When we feel anxiety, we often sit in one place and mentally spin. We can talk with friends trying to rid ourselves of our feelings, fears, and worries, hoping someone else can qualm our nerves for us, or we can isolate and combust within.

To productively handle anxiety as it arises, put your attention on a task that will focus the mind or calm it. Pay a bill that is due, do a load of laundry, go buy groceries, engage in an activity with your hands, or draw yourself a hot bath.

It helps if the task does not require too much mental concentration. And if you are busy or overwhelmed with the things you have to do, concentrate only on the task at hand.

By humbling ourselves to admit we may not have the answers to our problems we can learn to trust at some point we will be guided, we will be led.

It takes time, courage, and determination to create a sturdy foundation. But when we do, we can rest finally in the palm of peace because we know at any given moment we can always rely upon it and feel safely held in the end.

Photo by The Wandering Angel

About Lynn Newman

Lynn Newman has a Masters in Counseling Psychology, is a writer, painter, and game creator (like The Game of You & The Game of Insight – An Interactive Way To Know Yourself, Create The Life You Want). She’s big into unleashing the truest, free-est parts of you, to experience more joy, purpose, and passion in life. Visit her at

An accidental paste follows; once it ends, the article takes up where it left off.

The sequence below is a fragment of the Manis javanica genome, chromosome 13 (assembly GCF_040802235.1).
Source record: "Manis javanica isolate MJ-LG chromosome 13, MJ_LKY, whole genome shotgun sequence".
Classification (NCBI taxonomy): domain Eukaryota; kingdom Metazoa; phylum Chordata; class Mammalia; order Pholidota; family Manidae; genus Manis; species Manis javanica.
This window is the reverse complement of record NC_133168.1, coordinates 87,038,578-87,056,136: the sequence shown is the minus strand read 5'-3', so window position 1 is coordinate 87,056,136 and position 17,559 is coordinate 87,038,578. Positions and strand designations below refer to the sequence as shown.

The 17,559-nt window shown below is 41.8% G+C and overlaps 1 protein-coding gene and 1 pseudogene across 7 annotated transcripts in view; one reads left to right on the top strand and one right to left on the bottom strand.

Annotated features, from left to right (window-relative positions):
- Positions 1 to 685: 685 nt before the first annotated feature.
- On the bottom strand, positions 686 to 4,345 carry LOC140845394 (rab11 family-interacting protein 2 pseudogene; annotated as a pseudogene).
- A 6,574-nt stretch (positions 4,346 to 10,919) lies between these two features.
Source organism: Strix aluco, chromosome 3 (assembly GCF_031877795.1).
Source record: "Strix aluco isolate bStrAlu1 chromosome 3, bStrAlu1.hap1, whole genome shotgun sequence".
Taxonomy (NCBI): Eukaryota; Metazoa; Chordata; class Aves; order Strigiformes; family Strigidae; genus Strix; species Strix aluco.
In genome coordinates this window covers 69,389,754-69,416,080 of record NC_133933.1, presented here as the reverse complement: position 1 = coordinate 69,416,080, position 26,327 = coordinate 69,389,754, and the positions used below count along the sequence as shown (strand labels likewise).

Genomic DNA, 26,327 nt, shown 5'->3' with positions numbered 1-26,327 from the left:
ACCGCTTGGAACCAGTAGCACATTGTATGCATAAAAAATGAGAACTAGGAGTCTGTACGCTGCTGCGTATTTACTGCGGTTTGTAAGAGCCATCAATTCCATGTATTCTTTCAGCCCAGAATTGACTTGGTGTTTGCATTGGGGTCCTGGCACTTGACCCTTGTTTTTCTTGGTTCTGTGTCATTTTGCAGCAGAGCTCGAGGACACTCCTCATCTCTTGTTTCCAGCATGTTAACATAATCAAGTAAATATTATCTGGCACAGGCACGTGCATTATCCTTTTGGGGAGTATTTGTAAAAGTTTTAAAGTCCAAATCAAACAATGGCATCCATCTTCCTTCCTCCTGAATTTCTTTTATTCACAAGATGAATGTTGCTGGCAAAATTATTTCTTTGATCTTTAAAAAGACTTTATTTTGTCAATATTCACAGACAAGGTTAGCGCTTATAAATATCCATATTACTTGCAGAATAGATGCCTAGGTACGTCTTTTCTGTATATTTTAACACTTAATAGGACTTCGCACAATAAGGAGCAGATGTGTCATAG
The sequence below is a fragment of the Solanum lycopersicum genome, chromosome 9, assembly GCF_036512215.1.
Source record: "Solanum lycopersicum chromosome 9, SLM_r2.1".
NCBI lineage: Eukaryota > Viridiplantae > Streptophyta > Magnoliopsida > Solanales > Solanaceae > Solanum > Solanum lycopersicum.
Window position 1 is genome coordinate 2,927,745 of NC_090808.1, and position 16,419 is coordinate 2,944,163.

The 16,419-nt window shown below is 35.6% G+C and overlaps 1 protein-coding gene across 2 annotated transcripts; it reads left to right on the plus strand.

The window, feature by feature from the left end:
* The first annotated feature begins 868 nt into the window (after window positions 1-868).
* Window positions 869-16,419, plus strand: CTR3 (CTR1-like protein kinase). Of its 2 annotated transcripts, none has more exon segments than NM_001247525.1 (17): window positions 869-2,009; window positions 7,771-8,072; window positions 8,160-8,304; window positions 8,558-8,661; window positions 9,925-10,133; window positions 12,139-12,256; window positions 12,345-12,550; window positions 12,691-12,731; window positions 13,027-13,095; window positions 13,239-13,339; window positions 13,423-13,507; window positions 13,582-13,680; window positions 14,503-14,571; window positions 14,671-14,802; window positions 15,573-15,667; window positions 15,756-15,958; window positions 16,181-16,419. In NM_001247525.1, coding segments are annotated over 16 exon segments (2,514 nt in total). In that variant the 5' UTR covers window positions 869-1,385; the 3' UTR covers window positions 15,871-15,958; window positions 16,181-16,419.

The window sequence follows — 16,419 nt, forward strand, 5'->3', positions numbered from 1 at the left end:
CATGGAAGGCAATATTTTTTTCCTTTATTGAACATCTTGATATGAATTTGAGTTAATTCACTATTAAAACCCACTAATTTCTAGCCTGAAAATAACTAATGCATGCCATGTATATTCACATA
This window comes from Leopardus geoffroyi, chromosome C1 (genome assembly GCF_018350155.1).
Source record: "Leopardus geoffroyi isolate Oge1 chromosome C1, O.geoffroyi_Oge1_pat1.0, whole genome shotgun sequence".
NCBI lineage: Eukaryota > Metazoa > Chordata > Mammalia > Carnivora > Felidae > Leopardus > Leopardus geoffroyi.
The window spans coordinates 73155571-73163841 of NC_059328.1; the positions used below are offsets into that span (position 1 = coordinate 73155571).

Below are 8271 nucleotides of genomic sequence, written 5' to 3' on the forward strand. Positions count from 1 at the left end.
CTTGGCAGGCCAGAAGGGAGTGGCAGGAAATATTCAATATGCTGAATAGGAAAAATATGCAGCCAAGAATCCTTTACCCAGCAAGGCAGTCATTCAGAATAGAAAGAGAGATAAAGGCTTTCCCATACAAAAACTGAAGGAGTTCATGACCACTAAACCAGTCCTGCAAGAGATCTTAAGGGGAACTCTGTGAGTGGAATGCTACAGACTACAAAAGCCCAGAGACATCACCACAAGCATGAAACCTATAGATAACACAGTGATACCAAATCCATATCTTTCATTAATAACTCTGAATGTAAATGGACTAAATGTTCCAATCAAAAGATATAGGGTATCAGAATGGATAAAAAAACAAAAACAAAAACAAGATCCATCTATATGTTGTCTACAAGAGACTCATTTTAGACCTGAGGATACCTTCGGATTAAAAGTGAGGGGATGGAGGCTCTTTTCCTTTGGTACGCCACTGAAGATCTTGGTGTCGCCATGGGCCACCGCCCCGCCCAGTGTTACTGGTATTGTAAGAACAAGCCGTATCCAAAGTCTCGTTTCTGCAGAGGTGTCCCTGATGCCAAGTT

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  • GalFromAway

    These are some great tips for getting through anxiety and panic attacks, and looking after yourself to reduce the severity of an attack in the future. But the thing that’s been left out is finding out what’s behind them. Is there something happening behind the scenes that needs to be dealt with in order to better ‘deal’ (for lack of a better word) with anxiety? Finding a supportive counsellor is something that’s helped me get through my challenges with anxiety.

    And often anxiety and depression go hand in hand. Watching for both is so important.